If the uranium fuel in the Zaporizhzhia reactors or irradiated fuel storage pools overheats and ignites, it could then heat up the zirconium cladding around it, which would ignite and burn fiercely as a flare at temperatures too hot to extinguish with water.

The resulting chemical reaction would also generate an explosive environment. The heat of the release and any subsequent detonations could breach concrete structures, then loft radioactive gas and fallout into the environment to travel on the weather.

Radioactive fallout could contaminate crucial agricultural land in Ukraine and potentially also in Russia should prevailing winds travel eastward at the time of the disaster. As we have learned from the Chornobyl fallout, this is an enduring harm that enters the food chain and human bodies and remains harmful in the environment indefinitely, as exemplified by the 1,000 square mile Chornobyl Exclusion Zone.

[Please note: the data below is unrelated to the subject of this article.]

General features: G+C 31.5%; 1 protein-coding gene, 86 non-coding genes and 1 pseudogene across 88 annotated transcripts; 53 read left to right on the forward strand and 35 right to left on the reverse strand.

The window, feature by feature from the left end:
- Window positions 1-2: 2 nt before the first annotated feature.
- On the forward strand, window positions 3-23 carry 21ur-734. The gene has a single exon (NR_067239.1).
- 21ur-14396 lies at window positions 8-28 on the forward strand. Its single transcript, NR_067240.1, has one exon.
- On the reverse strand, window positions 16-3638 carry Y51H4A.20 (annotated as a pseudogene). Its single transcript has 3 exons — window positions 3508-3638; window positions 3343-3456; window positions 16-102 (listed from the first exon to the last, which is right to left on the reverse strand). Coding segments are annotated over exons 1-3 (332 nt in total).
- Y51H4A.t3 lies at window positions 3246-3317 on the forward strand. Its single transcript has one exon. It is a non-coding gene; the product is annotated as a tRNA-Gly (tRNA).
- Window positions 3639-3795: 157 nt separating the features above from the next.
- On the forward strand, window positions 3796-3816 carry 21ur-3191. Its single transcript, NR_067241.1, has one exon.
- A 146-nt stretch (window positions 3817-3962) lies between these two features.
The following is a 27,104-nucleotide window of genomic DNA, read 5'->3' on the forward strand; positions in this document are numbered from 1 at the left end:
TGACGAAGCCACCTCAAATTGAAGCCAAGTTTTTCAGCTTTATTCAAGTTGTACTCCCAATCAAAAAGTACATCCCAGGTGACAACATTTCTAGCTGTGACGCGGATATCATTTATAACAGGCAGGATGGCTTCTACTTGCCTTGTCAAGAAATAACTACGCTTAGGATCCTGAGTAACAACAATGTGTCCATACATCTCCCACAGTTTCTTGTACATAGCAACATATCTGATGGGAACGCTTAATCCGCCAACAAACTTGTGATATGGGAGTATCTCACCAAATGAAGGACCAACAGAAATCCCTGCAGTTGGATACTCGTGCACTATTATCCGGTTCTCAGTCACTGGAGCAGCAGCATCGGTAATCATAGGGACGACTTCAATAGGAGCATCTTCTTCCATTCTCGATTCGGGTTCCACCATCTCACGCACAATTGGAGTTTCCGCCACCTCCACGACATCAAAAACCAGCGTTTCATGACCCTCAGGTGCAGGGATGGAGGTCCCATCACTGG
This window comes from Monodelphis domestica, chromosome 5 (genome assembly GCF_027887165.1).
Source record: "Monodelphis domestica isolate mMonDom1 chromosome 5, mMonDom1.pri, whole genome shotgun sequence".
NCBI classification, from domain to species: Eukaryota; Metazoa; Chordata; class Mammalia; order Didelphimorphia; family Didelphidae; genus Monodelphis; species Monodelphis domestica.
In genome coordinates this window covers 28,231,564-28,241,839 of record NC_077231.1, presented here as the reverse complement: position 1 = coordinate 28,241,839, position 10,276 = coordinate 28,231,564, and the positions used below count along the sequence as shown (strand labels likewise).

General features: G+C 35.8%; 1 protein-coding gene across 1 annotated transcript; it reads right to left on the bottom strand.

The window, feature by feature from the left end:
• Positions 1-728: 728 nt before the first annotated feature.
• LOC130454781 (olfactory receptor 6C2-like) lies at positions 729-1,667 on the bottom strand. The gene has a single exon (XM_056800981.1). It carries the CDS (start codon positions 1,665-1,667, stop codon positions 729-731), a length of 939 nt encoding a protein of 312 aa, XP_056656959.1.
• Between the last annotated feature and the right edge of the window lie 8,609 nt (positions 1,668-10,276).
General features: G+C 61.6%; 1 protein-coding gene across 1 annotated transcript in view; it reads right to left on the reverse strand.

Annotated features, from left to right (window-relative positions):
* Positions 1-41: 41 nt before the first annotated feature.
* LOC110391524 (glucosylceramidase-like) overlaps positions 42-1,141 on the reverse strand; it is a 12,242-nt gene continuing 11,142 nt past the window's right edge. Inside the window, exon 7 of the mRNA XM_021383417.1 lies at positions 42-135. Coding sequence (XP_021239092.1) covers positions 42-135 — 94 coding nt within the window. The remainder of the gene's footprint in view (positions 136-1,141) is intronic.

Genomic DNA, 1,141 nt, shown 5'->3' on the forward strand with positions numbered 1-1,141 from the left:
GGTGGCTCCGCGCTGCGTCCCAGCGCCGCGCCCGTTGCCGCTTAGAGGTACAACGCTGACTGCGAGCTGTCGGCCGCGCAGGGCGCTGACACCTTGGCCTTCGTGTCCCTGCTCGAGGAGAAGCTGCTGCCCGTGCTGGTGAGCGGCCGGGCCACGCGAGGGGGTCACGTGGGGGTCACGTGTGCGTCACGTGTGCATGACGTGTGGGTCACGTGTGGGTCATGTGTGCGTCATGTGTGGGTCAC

Who then consumes that food is also of critical importance. While Europe allows an already too high 600 becquerels per kilogram (Bq/kg) of radioactive cesium in food, contaminated food supplies from Ukraine that read at higher levels after a nuclear disaster could be exported to countries with even weaker standards, including the US where the limit is an unacceptable 1200 Bq/kg. But will those consuming such foodstuffs be counted among the victims of such a nuclear disaster? Likely not.

The true numbers of those harmed by the Chornobyl disaster will never be known due to institutional suppression and misrepresentation of the numbers and the absence of record-keeping in the former Soviet countries affected. Therefore, to suggest that a major nuclear disaster at Zaporizhzhia would be “not nearly as bad as Chornobyl” is too broad and speculative without looking at the specifics.